As Canadians stare down the barrel of at least another 3 months of deep winter, many will be considering borrowing other, more balmy countries’ weather for a week or two to get a shot of vitamin D to give a morale boost. People choose their sunny destinations for all kinds of reasons like for their beaches and water sports, their tropical forests for hikes and wildlife spotting, their history and culture, and their delicious food. If you’re planning a beach vacation, one other thing you could consider is choosing a destination that takes sustainability and ocean conservation seriously, and making sure you’re well equipped to reduce your vacation footprint.
Unfortunately, while can tourism brings money and jobs, it also has been shown to take a serious toll on the natural environment. Coastal destinations are top of this list. It’s no surprise that it is often some of the most beautiful and ecologically unique places that people love to visit the most, but this can mean trouble for ocean ecosystem health and marine biodiversity.
What types of negative impacts are we talking about? The list is sadly very long. Sunscreen polluting coral reefs, an increased demand on seafood from tourism causing overfishing or illegal fishing to meet demand, increased vessel traffic and ocean noise displacing or even causing strikes on marine mammals, and increased demand for unique marine products like shells or coral jewelry causing over-harvests and habitat destruction. Then back on land coastal development of hotels or other infrastructure often results in removal of important ecosystems like mangrove forests, disturbance of wildlife areas such as sea turtle nesting beaches, or degradation of coral reef structures. When you add the rapidly growing problem of resorts, restaurants and convenience stores using and disposing of tonnes of single-use plastic water bottles, cups, straws and other disposable products, the impacts to our oceans from tourism can be overwhelming for local communities and local ecosystems alike.
But there are lots of ways to visit and appreciate beautiful ocean destinations without contributing to those problems. Here are some top tips for greener travel and vacations.
Location, location, location: Choose eco-hotels or resorts where possible and otherwise see what they say about sustainability. Where are they located? Is it beach front? Get to know the area and whether there are sensitive habitats that are not being protected because of the development.
Bring your own necessities and reusables: To avoid the dozens of plastic water bottles, before you go, ask your hotel or accommodation if they have filtered water. If you’re concerned about water safety, you can always bring water purification tablets or other filtration devices to be extra safe. Bring your own ocean and poolside reusables like a water bottle, a cup for cocktails, and a straw if you or your kids like to sip. Reusable shopping, beach and snack bags can be of great use on beach or exploring days. And while those hotel shampoos can be tempting, bring your own cosmetic and personal care refillable containers with your favourite products from home to avoid disposing of those two time use containers.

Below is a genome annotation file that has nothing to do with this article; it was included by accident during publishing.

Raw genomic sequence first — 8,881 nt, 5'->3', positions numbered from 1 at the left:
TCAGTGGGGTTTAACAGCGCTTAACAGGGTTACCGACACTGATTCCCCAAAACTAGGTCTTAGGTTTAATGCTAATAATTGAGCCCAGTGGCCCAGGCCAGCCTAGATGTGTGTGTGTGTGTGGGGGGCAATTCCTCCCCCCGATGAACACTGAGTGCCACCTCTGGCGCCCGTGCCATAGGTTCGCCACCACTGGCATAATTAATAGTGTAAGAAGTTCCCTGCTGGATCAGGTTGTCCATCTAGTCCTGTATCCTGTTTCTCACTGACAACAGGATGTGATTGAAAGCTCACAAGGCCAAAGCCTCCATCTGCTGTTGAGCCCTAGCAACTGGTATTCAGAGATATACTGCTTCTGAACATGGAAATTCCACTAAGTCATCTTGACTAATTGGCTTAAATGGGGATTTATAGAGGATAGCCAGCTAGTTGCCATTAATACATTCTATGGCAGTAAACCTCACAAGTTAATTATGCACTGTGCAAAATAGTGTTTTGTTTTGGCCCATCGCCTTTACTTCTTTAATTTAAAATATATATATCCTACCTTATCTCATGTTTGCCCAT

Reef safe and bio sunscreen: Some destinations are considering enforcing use of reef safe sunscreen to combat pollution. The eco and reef safe sunscreens are also better for your health, so opt for one of the various brands that offer this option. Your local health food store will likely have what you need. Also, avoid wearing other lotions and products into the ocean, and remove bandaids and other things that can easily come off before you swim
Skip the animal shows: Lots of resort towns and tourist areas offer live animal shows, swimming with the dolphins, interactive wildlife exhibits and snorkelling with various species. While it may sound like a dream come true for you or your family, I can guarantee it isn’t for the animals. Whether in captivity or in the wild with heavy human interaction, ocean life is under enough stress and has suffered too much already to also have to contend with added exploitation and disturbance. Be sure to do lots of research before embarking on adventures that involve wildlife interactions of any kind.
Be a socially responsible visitor: Many tourist and resort towns have become largely owned and operated by mega corporations that are not operating in harmony with, or in respect of, local peoples. Choosing locally owned establishments, understanding the history of the area and cultural context, and ensuring you are aware of local customs are important for all of us to take on as considerate global citizens.
Lastly, try to leave no trace: Whether you’re visiting a remote island, diving the blue hole, sailing the Caribbean or just chilling on a beach in Hawaii, try to leave it better than you found it. Together we can help protect the places we love to visit and use our tourist dollars to support businesses that are working to reduce their impact on our oceans and support strong and vibrant communities.
Publisher’s Note: Sarah King is the head of Oceans & Plastics at Greenpeace Canada with a MASc, Environmental Applied Science and Management.